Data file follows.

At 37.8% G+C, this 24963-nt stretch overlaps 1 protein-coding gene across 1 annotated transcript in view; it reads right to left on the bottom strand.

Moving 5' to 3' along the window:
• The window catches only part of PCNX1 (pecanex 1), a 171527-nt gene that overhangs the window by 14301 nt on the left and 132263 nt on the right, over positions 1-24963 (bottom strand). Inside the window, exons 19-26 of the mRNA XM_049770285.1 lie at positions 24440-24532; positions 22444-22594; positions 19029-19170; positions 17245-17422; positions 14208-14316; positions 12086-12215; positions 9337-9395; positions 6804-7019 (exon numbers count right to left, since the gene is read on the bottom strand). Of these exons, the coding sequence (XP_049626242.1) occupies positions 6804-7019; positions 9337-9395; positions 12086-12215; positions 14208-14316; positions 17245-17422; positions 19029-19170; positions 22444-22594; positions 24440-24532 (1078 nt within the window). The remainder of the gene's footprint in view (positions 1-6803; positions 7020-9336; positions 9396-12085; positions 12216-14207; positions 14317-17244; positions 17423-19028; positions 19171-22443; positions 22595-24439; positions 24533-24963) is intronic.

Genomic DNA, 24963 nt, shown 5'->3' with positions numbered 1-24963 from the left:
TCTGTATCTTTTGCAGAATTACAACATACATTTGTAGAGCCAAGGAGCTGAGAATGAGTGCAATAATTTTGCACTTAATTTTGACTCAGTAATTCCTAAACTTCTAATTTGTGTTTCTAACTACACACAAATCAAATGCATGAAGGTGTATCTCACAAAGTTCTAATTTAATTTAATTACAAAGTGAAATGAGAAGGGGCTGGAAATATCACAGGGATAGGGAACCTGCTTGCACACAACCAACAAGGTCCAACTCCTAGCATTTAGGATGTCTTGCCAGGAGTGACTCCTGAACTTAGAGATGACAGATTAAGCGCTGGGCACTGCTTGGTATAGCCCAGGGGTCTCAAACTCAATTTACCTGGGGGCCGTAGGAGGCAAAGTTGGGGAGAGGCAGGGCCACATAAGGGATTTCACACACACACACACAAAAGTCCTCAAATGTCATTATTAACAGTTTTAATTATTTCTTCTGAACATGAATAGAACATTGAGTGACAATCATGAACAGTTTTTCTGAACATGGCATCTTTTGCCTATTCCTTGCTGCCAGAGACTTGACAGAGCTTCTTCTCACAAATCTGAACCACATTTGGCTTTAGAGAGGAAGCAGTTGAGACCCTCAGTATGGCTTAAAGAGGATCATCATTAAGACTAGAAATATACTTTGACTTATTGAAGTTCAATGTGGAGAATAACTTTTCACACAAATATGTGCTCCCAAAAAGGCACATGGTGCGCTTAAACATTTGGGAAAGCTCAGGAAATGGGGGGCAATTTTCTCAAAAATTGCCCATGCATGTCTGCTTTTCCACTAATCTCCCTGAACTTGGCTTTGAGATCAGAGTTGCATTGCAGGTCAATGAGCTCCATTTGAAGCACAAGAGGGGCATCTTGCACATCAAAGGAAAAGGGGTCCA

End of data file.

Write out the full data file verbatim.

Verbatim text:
At 37.8% G+C, this 24963-nt stretch overlaps 1 protein-coding gene across 1 annotated transcript in view; it reads right to left on the bottom strand.

Moving 5' to 3' along the window:
• The window catches only part of PCNX1 (pecanex 1), a 171527-nt gene that overhangs the window by 14301 nt on the left and 132263 nt on the right, over positions 1-24963 (bottom strand). Inside the window, exons 19-26 of the mRNA XM_049770285.1 lie at positions 24440-24532; positions 22444-22594; positions 19029-19170; positions 17245-17422; positions 14208-14316; positions 12086-12215; positions 9337-9395; positions 6804-7019 (exon numbers count right to left, since the gene is read on the bottom strand). Of these exons, the coding sequence (XP_049626242.1) occupies positions 6804-7019; positions 9337-9395; positions 12086-12215; positions 14208-14316; positions 17245-17422; positions 19029-19170; positions 22444-22594; positions 24440-24532 (1078 nt within the window). The remainder of the gene's footprint in view (positions 1-6803; positions 7020-9336; positions 9396-12085; positions 12216-14207; positions 14317-17244; positions 17423-19028; positions 19171-22443; positions 22595-24439; positions 24533-24963) is intronic.

Genomic DNA, 24963 nt, shown 5'->3' with positions numbered 1-24963 from the left:
TCTGTATCTTTTGCAGAATTACAACATACATTTGTAGAGCCAAGGAGCTGAGAATGAGTGCAATAATTTTGCACTTAATTTTGACTCAGTAATTCCTAAACTTCTAATTTGTGTTTCTAACTACACACAAATCAAATGCATGAAGGTGTATCTCACAAAGTTCTAATTTAATTTAATTACAAAGTGAAATGAGAAGGGGCTGGAAATATCACAGGGATAGGGAACCTGCTTGCACACAACCAACAAGGTCCAACTCCTAGCATTTAGGATGTCTTGCCAGGAGTGACTCCTGAACTTAGAGATGACAGATTAAGCGCTGGGCACTGCTTGGTATAGCCCAGGGGTCTCAAACTCAATTTACCTGGGGGCCGTAGGAGGCAAAGTTGGGGAGAGGCAGGGCCACATAAGGGATTTCACACACACACACACAAAAGTCCTCAAATGTCATTATTAACAGTTTTAATTATTTCTTCTGAACATGAATAGAACATTGAGTGACAATCATGAACAGTTTTTCTGAACATGGCATCTTTTGCCTATTCCTTGCTGCCAGAGACTTGACAGAGCTTCTTCTCACAAATCTGAACCACATTTGGCTTTAGAGAGGAAGCAGTTGAGACCCTCAGTATGGCTTAAAGAGGATCATCATTAAGACTAGAAATATACTTTGACTTATTGAAGTTCAATGTGGAGAATAACTTTTCACACAAATATGTGCTCCCAAAAAGGCACATGGTGCGCTTAAACATTTGGGAAAGCTCAGGAAATGGGGGGCAATTTTCTCAAAAATTGCCCATGCATGTCTGCTTTTCCACTAATCTCCCTGAACTTGGCTTTGAGATCAGAGTTGCATTGCAGGTCAATGAGCTCCATTTGAAGCACAAGAGGGGCATCTTGCACATCAAAGGAAAAGGGGTCCA